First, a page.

“This is the important part. The attacker has not played the ball at this point and puts his foot in between the defender and the ball. It’s a foul anywhere on the pitch, no matter what happens thereafter.
“Had the attacker played the ball before the contact, fine. But he was never in control or possession.
“Live, like most people watching, I would never think foul. Naturally you think ‘he has p****d about and been caught on the ball.’ But when you have VAR and all the angles, you can’t allow a goal when you have all that evidence.”
However, despite Bobby Madden’s explanation, the former Celtic player, Andy Walker has predictably backed the Ibrox side of the argument, saying that the foul wasn’t clear and obvious, so VAR shouldn’t have stepped in. He also talked about being at the VAR presentation from the SFA last year and used that as a justification to back up his incredibly ignorant stance on the rules.
VAR got involved because the ball ended up in the back of the net! Had Roofe’s effort been saved by Joe Hart, or theRangers striker shot over the bar play would have continued. But because it ended up in the net, VAR did it’s job and checked the incident and both VAR and the referee agreed that it was a foul on the Celtic defender so a free kick was awarded to Celtic.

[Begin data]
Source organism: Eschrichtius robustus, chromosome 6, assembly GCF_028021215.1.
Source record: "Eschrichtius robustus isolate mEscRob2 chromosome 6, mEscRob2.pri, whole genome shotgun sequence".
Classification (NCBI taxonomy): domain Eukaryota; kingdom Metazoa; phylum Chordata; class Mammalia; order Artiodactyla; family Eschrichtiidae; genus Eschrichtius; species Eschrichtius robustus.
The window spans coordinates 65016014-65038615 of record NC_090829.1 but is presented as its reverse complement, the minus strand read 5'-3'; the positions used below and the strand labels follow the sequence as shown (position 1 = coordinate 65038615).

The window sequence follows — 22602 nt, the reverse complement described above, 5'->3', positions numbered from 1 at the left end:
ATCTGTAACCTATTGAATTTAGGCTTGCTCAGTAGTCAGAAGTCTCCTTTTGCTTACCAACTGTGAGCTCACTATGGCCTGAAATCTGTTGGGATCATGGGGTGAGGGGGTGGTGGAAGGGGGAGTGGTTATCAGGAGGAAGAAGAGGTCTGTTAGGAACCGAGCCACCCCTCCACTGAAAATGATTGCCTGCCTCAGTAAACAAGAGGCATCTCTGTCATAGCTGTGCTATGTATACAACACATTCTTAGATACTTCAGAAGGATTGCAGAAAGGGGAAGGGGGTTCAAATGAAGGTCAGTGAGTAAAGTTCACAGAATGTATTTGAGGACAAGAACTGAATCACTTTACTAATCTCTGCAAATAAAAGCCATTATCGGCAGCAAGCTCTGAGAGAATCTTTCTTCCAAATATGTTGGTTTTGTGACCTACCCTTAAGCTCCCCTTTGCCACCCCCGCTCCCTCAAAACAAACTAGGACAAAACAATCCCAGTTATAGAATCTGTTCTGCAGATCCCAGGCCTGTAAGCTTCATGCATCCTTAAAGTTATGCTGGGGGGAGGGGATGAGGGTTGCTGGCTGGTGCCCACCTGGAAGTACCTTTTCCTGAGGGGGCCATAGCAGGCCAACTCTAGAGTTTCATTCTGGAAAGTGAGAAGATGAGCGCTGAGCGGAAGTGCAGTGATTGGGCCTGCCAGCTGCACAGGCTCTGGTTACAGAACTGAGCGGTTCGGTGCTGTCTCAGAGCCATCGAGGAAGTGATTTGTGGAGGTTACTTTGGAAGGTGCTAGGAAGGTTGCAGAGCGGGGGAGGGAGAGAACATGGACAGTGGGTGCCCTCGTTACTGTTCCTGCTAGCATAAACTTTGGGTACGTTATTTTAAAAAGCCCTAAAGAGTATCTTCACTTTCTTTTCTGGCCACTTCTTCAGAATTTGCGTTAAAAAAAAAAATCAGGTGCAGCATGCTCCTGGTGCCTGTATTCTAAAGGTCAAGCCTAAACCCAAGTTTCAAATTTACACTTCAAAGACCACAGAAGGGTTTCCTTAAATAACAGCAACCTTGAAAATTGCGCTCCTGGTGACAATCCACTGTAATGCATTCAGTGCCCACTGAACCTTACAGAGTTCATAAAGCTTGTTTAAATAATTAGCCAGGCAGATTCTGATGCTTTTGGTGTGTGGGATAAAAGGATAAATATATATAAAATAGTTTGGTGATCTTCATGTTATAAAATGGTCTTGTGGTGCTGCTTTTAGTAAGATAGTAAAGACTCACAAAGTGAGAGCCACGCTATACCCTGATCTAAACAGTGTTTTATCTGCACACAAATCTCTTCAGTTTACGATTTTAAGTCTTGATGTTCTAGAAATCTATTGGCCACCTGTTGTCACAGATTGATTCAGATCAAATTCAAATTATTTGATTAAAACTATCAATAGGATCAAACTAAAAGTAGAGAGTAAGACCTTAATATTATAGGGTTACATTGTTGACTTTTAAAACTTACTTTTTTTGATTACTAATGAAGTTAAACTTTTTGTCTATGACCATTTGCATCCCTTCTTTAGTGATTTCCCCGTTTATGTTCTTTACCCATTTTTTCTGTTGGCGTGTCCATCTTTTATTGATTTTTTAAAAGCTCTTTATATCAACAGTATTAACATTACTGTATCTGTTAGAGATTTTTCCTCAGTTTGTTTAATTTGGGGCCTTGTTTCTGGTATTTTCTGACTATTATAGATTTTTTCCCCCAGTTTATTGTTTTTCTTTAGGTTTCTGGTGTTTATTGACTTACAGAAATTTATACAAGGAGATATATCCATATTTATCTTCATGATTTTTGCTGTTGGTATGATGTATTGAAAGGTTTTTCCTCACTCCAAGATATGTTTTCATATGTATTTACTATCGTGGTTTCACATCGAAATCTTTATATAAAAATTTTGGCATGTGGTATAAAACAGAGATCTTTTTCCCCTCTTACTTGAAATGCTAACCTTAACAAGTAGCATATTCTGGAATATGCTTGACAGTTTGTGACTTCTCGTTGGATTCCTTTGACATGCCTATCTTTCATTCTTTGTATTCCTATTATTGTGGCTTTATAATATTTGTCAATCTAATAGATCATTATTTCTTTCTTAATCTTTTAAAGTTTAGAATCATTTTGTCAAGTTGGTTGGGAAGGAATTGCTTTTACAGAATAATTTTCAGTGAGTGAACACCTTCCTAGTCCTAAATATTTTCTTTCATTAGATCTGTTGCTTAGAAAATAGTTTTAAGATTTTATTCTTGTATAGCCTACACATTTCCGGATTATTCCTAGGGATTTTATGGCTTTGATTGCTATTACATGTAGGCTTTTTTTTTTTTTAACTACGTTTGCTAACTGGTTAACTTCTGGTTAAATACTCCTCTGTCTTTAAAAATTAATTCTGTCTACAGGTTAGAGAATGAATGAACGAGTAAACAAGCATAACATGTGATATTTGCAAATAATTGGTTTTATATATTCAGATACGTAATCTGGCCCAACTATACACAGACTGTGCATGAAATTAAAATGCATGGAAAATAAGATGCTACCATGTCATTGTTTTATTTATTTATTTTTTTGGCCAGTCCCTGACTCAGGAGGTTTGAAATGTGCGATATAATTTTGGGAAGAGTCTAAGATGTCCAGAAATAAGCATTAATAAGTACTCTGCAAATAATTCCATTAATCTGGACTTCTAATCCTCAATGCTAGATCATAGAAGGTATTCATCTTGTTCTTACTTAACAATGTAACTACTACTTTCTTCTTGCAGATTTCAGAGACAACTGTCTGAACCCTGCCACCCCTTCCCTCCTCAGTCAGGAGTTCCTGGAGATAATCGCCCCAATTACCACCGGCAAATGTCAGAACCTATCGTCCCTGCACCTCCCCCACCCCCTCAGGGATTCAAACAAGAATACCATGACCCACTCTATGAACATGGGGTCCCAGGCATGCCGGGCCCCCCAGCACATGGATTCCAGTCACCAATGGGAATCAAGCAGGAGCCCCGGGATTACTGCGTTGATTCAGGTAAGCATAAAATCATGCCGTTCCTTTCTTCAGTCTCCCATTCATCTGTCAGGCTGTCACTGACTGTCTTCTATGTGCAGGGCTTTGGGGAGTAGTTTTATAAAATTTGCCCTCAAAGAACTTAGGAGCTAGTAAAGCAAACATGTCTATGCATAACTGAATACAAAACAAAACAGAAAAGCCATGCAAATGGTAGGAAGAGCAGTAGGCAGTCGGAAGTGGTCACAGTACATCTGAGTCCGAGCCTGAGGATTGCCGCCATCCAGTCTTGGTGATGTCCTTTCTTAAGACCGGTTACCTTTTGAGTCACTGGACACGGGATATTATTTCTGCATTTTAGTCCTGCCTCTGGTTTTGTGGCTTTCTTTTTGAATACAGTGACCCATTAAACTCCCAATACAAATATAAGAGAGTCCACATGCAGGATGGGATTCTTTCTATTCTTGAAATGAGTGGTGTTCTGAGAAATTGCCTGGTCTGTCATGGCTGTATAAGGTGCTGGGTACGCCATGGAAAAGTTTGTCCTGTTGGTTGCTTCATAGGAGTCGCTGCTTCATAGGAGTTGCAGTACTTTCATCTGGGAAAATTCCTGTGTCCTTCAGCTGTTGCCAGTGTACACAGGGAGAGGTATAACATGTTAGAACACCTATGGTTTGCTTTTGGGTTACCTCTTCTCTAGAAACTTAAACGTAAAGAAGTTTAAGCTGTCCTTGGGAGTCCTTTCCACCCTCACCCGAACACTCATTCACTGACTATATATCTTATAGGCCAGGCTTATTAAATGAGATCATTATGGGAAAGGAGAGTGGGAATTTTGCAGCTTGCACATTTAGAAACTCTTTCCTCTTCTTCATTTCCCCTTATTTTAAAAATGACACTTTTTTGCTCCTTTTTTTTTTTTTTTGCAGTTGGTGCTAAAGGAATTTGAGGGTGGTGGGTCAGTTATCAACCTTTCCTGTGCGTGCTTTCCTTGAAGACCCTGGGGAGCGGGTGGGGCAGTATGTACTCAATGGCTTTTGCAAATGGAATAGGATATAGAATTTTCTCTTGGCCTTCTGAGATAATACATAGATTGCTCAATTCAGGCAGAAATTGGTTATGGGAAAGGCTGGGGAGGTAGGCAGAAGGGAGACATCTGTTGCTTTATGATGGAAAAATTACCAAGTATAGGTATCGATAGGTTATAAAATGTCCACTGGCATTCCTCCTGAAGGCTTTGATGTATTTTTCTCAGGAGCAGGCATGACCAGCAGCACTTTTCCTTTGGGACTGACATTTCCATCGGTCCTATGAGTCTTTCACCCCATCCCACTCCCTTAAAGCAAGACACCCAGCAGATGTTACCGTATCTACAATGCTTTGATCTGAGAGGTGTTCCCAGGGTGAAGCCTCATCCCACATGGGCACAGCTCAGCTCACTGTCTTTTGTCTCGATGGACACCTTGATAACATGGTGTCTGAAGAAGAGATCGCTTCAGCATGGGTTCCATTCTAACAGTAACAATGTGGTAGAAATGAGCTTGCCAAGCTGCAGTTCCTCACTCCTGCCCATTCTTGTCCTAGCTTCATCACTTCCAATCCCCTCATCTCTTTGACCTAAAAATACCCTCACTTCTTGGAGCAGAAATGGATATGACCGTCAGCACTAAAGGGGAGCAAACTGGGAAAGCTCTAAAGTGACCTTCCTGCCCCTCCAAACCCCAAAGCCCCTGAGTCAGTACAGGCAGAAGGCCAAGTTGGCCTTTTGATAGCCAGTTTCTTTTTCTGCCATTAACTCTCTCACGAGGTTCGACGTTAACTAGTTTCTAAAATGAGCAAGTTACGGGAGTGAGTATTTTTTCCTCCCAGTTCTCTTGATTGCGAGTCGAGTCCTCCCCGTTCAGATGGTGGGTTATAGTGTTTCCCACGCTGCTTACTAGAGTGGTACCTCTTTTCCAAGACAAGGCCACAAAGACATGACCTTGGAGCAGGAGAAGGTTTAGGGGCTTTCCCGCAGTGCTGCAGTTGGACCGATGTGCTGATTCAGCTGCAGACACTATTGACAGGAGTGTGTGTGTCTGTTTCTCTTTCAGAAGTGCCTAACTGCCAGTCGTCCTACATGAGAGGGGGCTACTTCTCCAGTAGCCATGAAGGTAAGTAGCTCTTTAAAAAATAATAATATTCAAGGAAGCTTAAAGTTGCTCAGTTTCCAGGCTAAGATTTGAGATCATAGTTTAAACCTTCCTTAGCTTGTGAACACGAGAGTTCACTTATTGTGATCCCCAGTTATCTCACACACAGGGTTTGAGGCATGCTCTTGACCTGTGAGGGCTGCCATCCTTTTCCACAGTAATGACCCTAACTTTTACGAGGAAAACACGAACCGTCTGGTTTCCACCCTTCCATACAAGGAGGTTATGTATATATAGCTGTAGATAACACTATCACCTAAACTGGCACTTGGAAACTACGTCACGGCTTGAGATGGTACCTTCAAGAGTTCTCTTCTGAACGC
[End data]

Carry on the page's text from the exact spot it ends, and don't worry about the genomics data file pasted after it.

Mick Beale himself argued that Dessers got his foot in-front of the Celtic defender so if anything the foul should actually have gone the other way. Back in January when Andy Walker was still doing co-commentary and Mick Beale was facing Celtic for the first time as theRangers manager, the game ended in a 2-2 draw with Celtic denied a stonewall penalty after Conor Goldson clearly handled the ball.
But it’s not that incident worth recalling here, it was the penalty that was awarded to theRangers after an attempted challenge by Carl Starfelt. From the image below you can clearly see that Starfelt got his foot ahead of theRangers winger Fashion Sakala whose foot then makes contact with the Celtic defender’s boot. Crucially, Starfelt did not touch the ball so a penalty was given to theRangers.